However, beads are a symbol of pride in Africa, so I felt like it was appropriate to put some in Addy’s hair. I chose orange and yellow because they symbolized sun, fertility, growth, warmth, generosity, and friendship. I thought those were perfect for Addy’s character.

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Works Cited:

“Discover the Symbolism of Gold African Fashions.” Wayne. African Imports. WordPress. 9 Feb. 2016. <http://blog.africaimports.com/wordpress/2016/02/discover-the-symbolism-of-gold-african-fashions/&gt;

“Symbolism: The Cowrie Shell.” Everything Soulful. Everything Soulful. 22 Mar. 2016 <https://everythingsoulful.com/symbolism-the-cowrie-shell/&gt;

“Kente Cloth Computing.” Culturally Situated Design Tools. <https://csdt.rpi.edu/culture/legacy/african/kente/index.html&gt;

Porter, Connie and Dahl Taylor. Addy: An American Girl (The American Girl Dolls Collection). Reed Business Information, Inc. 1993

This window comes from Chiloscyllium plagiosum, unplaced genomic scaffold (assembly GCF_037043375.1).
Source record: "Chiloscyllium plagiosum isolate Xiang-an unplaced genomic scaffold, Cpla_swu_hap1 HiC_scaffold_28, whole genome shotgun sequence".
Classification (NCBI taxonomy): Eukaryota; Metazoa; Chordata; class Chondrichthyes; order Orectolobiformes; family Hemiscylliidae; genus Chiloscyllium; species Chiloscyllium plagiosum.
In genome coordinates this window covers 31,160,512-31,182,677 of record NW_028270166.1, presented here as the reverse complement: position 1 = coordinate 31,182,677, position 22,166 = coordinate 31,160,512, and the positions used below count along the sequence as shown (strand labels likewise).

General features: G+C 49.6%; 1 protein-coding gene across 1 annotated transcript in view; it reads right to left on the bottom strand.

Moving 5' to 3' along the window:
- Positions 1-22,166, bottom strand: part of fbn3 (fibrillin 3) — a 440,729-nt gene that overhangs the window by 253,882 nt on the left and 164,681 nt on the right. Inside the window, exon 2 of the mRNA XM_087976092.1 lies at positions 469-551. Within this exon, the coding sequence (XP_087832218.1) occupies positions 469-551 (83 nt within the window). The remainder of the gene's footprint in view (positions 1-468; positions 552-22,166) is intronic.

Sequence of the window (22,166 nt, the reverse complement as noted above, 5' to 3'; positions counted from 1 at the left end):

Kodzo, Lloyd. “Kente Cloth Patterns and Meanings.” 19 Oct. 2009. <https://www.kentecloth.net/kente-cloth-patterns/&gt;

“African Dance Outfit of Today.” American Girl Wiki. Fandom. Wikipedia. <http://americangirl.wikia.com/wiki/African_Dance_Outfit_of_Today&gt;

Other Pictures:

The Spider Weaver book cover-

Musgrove, Margret and Cairins, Julia. The Spider Weaver: A Legend of Kente Cloth. Blue Sky Press. 1 Feb. 2001

Addy with Cowrie Shell Necklace-

Harris, Aisha. “The Making of an American Girl.” Slate. The Slate Group. 21 Sept. 2016

Ashanti Dancer-

“The Incredible History of the Ashanti Fertility Doll.” Wayne. African Imports. WordPress. <http://blog.africaimports.com/wordpress/2017/01/the-incredible-history-of-the-ashanti-fertility-doll/&gt;